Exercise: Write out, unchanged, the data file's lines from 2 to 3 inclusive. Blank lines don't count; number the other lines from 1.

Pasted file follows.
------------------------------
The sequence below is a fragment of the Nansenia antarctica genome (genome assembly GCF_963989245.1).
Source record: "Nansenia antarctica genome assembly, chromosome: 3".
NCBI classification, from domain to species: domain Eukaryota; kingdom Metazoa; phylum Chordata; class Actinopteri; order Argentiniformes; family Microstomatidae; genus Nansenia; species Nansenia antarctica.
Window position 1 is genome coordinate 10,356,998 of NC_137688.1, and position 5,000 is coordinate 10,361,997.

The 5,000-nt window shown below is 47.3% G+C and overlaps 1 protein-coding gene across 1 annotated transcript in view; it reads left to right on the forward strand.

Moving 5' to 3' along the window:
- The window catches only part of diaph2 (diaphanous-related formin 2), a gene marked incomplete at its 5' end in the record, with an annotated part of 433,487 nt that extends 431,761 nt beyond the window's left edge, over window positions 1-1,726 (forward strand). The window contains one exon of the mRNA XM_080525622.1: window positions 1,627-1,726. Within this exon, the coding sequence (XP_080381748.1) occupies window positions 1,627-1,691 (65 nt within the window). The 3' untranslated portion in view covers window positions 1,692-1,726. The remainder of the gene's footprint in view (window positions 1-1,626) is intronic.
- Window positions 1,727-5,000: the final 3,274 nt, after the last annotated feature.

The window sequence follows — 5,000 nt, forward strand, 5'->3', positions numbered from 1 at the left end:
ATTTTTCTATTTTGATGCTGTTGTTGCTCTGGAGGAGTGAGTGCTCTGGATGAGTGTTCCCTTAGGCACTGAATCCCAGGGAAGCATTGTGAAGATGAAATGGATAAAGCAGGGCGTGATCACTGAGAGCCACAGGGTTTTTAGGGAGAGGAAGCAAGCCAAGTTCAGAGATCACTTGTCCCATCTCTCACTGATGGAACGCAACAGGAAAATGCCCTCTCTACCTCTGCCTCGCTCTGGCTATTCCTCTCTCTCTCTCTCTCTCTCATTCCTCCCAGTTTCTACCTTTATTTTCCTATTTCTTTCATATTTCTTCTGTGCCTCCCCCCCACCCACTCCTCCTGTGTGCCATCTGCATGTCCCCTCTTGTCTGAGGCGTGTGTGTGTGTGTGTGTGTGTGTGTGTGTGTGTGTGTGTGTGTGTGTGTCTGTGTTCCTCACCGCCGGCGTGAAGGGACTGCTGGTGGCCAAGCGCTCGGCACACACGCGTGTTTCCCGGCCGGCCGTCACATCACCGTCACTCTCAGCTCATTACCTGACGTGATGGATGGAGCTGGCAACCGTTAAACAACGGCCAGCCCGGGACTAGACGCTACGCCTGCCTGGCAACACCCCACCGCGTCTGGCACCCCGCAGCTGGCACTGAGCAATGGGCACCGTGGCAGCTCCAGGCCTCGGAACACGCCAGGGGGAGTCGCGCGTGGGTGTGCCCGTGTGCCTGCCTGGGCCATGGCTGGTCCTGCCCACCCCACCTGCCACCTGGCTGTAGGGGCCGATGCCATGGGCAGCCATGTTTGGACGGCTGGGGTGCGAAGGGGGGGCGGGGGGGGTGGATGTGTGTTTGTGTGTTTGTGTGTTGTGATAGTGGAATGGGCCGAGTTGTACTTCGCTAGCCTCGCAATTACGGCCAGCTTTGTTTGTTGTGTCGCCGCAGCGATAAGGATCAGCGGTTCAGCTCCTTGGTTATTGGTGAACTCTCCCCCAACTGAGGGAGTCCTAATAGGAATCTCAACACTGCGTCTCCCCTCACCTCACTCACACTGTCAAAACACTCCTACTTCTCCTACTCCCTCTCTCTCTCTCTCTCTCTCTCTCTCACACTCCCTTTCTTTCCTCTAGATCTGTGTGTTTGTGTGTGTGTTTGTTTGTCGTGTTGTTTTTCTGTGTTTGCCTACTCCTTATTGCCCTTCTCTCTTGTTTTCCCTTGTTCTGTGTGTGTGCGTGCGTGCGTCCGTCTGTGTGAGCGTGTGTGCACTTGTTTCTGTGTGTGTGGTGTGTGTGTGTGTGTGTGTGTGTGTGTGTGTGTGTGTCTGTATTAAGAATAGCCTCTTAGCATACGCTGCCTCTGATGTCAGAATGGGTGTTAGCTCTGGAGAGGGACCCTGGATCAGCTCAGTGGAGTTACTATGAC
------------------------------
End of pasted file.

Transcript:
Source record: "Nansenia antarctica genome assembly, chromosome: 3".
NCBI classification, from domain to species: domain Eukaryota; kingdom Metazoa; phylum Chordata; class Actinopteri; order Argentiniformes; family Microstomatidae; genus Nansenia; species Nansenia antarctica.